Play time

Scrabble and chocolate mousse

Since we can’t go out to play at the moment, I have been finding some indoor things to play with. As well as regular evening games of Scrabble and Jenga in the limery, I’ve been playing in the sewing room. I have taken the opportunity to make something that I’ve wanted to try for a while and to sew with a new material.

Both my projects resulted from not being able to go to Wonderwool this year as it was cancelled. I had a trip planned with friends and had even bought the tickets. Instead, there was an online event and the organisers invited the exhibitors to contribute links to their shops . I don’t really need any more yarn (still working my way through my stash), but I wanted to support some of the small businesses who are currently unable to trade. I found a lovely little fabric shop – Black Mountain Fabrics – that does not normally trade online and, after several messages backwards and forwards, selected two kits that interested me.

First, a Japanese knot bag. I keep seeing pictures of these and thinking that the construction is interesting. So, what better way to have a go than with a kit? I told the lovely lady who owns the shop what sort of colours I’d like and she sent me photos of fabrics to choose from. I was smitten by some with peacock feathers and we combined it with a teal lining. It was a quick and simple make and I think I’m likely to make more of these – they would be ideal for little gifts and only require the fabric – no interfacing, clasps, zips or drawstrings.

Second, a little kit that included cork fabric. I have been fascinated by the idea of cork for bag-making for a while, but wanted something simple to experiment with. This bag has a simple construction and the most wonderful octopus lining. The handle was easy to fit and it was another quick make. I was interested to discover how flexible the cork is and how beautifully it sewed (at least on my sewing machine). I would certainly consider using it for other bag-making projects.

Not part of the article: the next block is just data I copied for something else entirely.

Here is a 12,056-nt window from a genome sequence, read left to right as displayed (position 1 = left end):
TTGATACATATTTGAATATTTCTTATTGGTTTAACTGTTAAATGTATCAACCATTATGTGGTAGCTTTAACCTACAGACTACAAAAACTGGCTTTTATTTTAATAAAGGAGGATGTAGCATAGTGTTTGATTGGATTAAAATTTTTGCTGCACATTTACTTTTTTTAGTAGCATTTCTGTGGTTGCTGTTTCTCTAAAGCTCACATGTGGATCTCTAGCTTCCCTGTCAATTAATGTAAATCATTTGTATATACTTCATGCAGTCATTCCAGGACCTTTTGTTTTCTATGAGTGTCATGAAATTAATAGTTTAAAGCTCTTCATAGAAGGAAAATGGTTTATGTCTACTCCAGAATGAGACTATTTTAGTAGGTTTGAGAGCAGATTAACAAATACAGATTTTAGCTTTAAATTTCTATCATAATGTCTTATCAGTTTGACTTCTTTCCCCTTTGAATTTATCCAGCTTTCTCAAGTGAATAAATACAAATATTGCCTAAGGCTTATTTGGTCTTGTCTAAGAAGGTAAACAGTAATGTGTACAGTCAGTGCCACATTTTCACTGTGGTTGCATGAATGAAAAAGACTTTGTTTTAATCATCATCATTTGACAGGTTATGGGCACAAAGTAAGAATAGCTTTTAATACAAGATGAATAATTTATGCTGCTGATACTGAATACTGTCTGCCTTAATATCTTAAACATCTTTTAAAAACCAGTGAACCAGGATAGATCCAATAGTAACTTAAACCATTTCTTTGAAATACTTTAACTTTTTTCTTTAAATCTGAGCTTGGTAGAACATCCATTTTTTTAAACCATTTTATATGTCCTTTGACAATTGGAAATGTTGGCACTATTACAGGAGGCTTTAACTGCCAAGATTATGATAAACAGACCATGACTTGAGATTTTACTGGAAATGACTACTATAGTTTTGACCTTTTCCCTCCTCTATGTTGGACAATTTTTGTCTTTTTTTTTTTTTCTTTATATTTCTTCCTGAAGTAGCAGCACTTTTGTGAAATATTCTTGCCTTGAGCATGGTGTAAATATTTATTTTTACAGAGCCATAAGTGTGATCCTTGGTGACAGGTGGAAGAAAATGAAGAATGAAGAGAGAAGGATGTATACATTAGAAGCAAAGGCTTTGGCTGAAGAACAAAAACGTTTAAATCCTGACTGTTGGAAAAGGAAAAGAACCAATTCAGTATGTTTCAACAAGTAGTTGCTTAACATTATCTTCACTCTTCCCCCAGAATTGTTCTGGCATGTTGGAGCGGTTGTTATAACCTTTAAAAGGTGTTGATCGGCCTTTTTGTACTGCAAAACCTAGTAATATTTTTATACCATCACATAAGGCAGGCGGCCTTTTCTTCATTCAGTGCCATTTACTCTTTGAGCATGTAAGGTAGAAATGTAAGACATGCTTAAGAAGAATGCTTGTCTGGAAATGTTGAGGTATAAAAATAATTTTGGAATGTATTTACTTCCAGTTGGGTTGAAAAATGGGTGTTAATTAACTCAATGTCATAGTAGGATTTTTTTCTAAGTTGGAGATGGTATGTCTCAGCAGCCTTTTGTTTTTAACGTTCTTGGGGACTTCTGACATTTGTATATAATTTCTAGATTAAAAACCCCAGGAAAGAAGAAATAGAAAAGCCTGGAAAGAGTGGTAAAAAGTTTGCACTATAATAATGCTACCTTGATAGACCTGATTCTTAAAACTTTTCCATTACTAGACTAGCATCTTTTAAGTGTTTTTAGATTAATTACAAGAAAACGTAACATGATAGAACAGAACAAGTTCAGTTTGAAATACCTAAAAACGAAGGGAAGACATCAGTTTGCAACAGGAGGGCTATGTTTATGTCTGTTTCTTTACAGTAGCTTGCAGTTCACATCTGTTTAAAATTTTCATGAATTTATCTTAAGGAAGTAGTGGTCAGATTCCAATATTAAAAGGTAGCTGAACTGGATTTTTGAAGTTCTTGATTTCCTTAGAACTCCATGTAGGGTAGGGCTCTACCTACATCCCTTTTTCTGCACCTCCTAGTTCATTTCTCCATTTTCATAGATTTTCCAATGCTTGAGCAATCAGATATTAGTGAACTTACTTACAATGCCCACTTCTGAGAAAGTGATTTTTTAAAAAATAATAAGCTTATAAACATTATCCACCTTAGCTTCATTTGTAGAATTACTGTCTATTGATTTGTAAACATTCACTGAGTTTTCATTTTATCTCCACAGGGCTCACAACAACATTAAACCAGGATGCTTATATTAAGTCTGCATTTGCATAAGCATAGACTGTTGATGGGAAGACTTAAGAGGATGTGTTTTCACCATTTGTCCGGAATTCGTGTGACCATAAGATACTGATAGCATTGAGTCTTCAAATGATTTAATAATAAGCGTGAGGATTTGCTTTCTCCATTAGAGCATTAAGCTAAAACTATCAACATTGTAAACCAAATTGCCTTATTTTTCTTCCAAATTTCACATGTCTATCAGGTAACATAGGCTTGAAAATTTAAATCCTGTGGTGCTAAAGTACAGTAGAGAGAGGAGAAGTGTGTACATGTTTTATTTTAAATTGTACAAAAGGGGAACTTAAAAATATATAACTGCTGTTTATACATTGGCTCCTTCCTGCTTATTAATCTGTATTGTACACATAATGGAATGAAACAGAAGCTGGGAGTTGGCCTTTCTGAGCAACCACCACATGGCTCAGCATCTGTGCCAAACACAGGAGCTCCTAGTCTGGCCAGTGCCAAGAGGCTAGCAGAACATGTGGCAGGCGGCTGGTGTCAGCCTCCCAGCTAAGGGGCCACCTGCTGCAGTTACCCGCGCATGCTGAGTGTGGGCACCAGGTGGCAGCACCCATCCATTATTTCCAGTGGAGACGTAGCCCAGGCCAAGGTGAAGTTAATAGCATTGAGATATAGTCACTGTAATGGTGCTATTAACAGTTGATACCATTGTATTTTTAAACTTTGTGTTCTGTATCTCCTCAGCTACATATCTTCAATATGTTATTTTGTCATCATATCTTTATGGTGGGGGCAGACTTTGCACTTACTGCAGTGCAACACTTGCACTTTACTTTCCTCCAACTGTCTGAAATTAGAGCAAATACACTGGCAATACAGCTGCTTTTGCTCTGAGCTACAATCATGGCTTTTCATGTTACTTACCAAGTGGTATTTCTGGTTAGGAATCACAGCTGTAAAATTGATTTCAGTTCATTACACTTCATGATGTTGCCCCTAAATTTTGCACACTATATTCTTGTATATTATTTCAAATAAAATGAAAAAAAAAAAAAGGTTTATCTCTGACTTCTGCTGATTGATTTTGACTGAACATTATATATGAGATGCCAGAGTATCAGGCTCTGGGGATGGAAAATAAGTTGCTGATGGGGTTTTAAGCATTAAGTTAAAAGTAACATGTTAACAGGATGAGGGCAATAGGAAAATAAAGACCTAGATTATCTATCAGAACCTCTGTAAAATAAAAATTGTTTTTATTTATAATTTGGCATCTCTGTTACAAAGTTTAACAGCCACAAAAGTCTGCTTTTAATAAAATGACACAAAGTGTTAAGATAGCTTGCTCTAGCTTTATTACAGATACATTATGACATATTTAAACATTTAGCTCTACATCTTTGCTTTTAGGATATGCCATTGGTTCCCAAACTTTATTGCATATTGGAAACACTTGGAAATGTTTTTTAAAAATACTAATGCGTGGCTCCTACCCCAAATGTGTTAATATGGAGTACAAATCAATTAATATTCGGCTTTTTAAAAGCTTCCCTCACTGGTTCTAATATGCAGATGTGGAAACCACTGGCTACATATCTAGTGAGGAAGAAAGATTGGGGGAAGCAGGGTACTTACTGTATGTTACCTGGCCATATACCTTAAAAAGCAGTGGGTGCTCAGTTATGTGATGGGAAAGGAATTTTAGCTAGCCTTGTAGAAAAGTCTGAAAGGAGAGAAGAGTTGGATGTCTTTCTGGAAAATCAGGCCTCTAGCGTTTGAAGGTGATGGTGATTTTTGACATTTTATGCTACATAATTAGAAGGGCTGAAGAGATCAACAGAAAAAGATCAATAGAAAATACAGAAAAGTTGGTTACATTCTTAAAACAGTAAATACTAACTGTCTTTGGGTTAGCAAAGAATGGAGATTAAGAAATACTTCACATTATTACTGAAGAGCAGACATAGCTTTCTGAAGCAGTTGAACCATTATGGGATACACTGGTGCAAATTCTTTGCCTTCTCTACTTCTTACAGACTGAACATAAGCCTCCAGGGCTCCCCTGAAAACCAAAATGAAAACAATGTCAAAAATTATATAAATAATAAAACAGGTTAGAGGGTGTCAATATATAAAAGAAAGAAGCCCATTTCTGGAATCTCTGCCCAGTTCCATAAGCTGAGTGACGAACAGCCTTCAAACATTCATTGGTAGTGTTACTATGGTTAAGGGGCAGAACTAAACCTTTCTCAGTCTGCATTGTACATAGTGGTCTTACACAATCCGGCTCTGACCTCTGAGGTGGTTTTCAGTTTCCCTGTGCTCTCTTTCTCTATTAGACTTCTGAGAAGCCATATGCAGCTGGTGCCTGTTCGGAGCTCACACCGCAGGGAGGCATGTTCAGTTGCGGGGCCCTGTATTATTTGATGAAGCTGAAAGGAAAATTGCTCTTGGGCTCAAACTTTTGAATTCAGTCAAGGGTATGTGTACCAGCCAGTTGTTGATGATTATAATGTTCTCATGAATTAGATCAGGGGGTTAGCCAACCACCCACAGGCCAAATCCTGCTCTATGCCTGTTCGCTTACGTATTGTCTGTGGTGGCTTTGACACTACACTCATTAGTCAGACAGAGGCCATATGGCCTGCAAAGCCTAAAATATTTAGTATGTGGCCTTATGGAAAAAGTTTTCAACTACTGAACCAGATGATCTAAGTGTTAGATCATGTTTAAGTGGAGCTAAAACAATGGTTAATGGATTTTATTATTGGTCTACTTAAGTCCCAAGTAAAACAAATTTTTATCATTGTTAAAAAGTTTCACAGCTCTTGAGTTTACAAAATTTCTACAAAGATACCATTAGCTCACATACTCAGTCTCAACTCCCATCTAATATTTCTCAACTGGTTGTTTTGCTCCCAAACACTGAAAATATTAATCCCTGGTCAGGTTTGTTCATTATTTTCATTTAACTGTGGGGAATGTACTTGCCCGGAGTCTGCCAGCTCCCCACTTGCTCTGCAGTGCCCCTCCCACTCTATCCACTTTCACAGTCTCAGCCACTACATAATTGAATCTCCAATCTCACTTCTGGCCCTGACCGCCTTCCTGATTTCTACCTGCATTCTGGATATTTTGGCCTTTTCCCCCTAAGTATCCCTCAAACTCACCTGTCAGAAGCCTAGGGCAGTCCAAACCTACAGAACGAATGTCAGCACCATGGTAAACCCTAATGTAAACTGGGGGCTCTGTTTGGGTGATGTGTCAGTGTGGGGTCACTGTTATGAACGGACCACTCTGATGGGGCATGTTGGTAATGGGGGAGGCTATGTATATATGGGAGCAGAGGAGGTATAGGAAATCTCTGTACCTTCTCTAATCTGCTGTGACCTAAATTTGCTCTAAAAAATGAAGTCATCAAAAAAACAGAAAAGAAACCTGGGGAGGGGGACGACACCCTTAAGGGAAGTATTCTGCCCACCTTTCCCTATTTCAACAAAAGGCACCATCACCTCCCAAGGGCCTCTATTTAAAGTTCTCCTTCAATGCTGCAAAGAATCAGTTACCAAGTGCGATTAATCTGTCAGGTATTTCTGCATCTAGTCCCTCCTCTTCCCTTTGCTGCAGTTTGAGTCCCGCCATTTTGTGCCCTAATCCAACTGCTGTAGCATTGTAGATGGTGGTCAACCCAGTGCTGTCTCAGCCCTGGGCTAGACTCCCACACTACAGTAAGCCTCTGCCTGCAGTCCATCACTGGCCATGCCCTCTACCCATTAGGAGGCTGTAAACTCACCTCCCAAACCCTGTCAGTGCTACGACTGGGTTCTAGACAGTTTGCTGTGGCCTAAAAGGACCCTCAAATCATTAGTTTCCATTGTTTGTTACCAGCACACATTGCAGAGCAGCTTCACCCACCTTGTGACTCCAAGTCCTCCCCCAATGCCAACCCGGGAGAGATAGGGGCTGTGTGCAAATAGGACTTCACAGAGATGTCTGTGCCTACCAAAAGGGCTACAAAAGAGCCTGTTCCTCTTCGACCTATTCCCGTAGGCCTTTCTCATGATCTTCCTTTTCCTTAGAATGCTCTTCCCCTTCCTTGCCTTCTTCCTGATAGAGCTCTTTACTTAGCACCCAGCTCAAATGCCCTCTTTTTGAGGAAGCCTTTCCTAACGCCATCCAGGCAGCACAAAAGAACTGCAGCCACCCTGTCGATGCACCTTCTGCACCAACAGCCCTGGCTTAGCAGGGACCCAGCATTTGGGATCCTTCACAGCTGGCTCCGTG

I know that several friends have found their creativity lacking during this period of enforced confinement, whilst some people are flourishing. Have you been playing with new materials or media recently? Or have you simply wanted to crawl under the duvet and not come out?

Thanks, dad

Earlier this year my dad died. He wasn’t an acquisitive man, so he didn’t leave possessions to inherit, but I do have some objects around the house that came from him and one in particular has been getting¬†plenty of use recently.

When I was about 14 I became very keen on patchwork and I wanted a board on which to pin out my designs. In those days blocking boards were unheard of and I guess that most people just made do. My dad, being happy to make a variety of things for us (I have very fond memories of our sledge, which he made from old timber and which had metal curtain-track runners and his homemade table tennis table) agreed to make me a cork board for my crafty endeavours. At the time he’d just laid a cork floor in our kitchen and he had a few tiles left over. Those along with a piece of hardboard and some tile adhesive allowed him to create¬†a board for me.

My patchwork board

My patchwork board

As you can see, he was using up scraps of tiles, so it’s a bit of a patchwork itself. Plus, to begin with it was a bit smelly because of the adhesive, but that has faded with the years. When I’m blocking crochet or knitting, I have to cover it with a tea-towel because otherwise it stains my work slightly. However, in combination with some map pins, it is still doing a great job… I’m sure my dad would be pleased.

In use for blocking some bunting

In use for blocking some bunting

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